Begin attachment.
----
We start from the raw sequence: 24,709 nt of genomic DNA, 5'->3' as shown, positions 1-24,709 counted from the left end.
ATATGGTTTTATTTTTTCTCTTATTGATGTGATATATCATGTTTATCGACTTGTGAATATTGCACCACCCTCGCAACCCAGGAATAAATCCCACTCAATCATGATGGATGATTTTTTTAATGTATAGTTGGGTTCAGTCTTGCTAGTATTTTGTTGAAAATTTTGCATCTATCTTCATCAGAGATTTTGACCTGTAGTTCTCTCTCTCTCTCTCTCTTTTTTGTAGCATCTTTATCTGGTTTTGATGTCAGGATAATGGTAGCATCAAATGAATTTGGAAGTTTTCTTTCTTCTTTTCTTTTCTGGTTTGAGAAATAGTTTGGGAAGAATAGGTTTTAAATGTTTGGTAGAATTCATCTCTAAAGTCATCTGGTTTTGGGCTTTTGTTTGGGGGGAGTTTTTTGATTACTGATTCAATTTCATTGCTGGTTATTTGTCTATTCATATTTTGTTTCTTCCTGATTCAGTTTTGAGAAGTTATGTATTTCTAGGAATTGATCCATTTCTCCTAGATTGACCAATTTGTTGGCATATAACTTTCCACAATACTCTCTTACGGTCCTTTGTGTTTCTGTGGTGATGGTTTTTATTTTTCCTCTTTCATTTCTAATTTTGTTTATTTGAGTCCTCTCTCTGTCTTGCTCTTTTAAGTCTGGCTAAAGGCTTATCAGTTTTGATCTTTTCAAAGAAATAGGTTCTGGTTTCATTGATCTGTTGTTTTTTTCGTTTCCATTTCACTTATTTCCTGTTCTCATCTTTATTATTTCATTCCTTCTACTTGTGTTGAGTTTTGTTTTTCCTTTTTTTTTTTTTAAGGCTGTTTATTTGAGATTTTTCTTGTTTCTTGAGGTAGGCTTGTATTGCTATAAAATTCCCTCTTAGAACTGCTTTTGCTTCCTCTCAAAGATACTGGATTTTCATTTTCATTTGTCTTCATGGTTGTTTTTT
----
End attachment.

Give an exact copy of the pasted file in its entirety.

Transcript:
We start from the raw sequence: 24,709 nt of genomic DNA, 5'->3' as shown, positions 1-24,709 counted from the left end.
ATATGGTTTTATTTTTTCTCTTATTGATGTGATATATCATGTTTATCGACTTGTGAATATTGCACCACCCTCGCAACCCAGGAATAAATCCCACTCAATCATGATGGATGATTTTTTTAATGTATAGTTGGGTTCAGTCTTGCTAGTATTTTGTTGAAAATTTTGCATCTATCTTCATCAGAGATTTTGACCTGTAGTTCTCTCTCTCTCTCTCTCTTTTTTGTAGCATCTTTATCTGGTTTTGATGTCAGGATAATGGTAGCATCAAATGAATTTGGAAGTTTTCTTTCTTCTTTTCTTTTCTGGTTTGAGAAATAGTTTGGGAAGAATAGGTTTTAAATGTTTGGTAGAATTCATCTCTAAAGTCATCTGGTTTTGGGCTTTTGTTTGGGGGGAGTTTTTTGATTACTGATTCAATTTCATTGCTGGTTATTTGTCTATTCATATTTTGTTTCTTCCTGATTCAGTTTTGAGAAGTTATGTATTTCTAGGAATTGATCCATTTCTCCTAGATTGACCAATTTGTTGGCATATAACTTTCCACAATACTCTCTTACGGTCCTTTGTGTTTCTGTGGTGATGGTTTTTATTTTTCCTCTTTCATTTCTAATTTTGTTTATTTGAGTCCTCTCTCTGTCTTGCTCTTTTAAGTCTGGCTAAAGGCTTATCAGTTTTGATCTTTTCAAAGAAATAGGTTCTGGTTTCATTGATCTGTTGTTTTTTTCGTTTCCATTTCACTTATTTCCTGTTCTCATCTTTATTATTTCATTCCTTCTACTTGTGTTGAGTTTTGTTTTTCCTTTTTTTTTTTTTAAGGCTGTTTATTTGAGATTTTTCTTGTTTCTTGAGGTAGGCTTGTATTGCTATAAAATTCCCTCTTAGAACTGCTTTTGCTTCCTCTCAAAGATACTGGATTTTCATTTTCATTTGTCTTCATGGTTGTTTTTT